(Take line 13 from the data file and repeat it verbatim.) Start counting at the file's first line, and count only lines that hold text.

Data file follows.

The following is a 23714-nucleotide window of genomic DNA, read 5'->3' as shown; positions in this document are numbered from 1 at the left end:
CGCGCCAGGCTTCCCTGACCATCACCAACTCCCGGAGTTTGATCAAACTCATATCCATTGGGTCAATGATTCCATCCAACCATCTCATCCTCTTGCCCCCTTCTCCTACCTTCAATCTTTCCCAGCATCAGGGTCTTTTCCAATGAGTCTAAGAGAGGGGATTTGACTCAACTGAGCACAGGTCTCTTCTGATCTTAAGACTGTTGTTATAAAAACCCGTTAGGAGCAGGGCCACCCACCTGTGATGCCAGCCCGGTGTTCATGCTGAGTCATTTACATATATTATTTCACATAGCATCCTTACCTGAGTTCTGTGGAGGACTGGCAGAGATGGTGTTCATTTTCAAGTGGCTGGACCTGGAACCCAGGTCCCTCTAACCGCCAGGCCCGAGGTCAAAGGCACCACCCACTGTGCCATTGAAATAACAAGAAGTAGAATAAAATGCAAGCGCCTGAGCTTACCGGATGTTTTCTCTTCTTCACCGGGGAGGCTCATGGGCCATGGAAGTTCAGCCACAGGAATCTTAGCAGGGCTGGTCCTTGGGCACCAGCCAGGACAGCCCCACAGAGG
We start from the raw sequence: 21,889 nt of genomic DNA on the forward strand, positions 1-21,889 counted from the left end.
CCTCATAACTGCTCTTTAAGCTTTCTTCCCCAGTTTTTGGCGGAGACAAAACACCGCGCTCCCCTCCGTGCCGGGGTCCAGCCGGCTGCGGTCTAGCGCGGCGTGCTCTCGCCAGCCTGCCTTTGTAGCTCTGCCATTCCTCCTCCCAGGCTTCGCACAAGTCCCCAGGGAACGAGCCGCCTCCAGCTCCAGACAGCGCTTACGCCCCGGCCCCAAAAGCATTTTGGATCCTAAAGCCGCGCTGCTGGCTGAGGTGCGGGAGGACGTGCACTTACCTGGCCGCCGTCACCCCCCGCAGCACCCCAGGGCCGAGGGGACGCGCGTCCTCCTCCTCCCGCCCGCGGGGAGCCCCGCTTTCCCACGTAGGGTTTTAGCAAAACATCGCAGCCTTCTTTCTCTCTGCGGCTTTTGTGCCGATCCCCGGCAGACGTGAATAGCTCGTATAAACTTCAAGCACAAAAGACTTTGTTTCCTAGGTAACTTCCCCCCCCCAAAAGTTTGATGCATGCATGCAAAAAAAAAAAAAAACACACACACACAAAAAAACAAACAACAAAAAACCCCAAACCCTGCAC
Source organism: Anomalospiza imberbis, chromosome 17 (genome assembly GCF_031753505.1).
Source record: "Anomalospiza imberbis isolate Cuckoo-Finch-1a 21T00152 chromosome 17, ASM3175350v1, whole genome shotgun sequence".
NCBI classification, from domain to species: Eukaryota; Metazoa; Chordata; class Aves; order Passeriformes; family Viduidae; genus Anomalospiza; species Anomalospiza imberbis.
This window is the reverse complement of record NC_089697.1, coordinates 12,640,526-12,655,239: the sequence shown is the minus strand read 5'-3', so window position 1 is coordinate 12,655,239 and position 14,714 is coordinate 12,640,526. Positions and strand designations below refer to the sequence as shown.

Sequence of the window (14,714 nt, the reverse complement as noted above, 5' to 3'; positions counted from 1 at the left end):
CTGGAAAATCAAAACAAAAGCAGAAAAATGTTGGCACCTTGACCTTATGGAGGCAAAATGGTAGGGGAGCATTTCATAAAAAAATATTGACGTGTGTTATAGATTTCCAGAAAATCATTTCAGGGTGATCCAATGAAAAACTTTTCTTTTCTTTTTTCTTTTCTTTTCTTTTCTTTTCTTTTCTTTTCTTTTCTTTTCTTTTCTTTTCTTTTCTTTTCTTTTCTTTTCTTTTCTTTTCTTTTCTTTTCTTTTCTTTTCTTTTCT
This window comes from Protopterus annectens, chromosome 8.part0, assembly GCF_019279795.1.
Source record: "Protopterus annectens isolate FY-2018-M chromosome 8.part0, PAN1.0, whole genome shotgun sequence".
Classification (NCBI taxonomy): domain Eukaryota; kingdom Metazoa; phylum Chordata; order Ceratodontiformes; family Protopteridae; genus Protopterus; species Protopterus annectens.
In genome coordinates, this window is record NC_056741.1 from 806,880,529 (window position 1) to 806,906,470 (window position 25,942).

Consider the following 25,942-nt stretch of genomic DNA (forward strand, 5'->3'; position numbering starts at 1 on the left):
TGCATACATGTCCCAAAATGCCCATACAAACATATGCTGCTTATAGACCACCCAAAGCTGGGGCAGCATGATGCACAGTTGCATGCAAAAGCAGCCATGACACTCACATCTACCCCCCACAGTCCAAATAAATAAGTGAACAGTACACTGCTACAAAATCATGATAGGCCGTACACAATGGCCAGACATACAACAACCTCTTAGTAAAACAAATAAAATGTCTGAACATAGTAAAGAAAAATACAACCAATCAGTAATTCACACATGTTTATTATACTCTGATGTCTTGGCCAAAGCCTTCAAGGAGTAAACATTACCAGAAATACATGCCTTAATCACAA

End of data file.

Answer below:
Classification (NCBI taxonomy): domain Eukaryota; kingdom Metazoa; phylum Chordata; order Ceratodontiformes; family Protopteridae; genus Protopterus; species Protopterus annectens.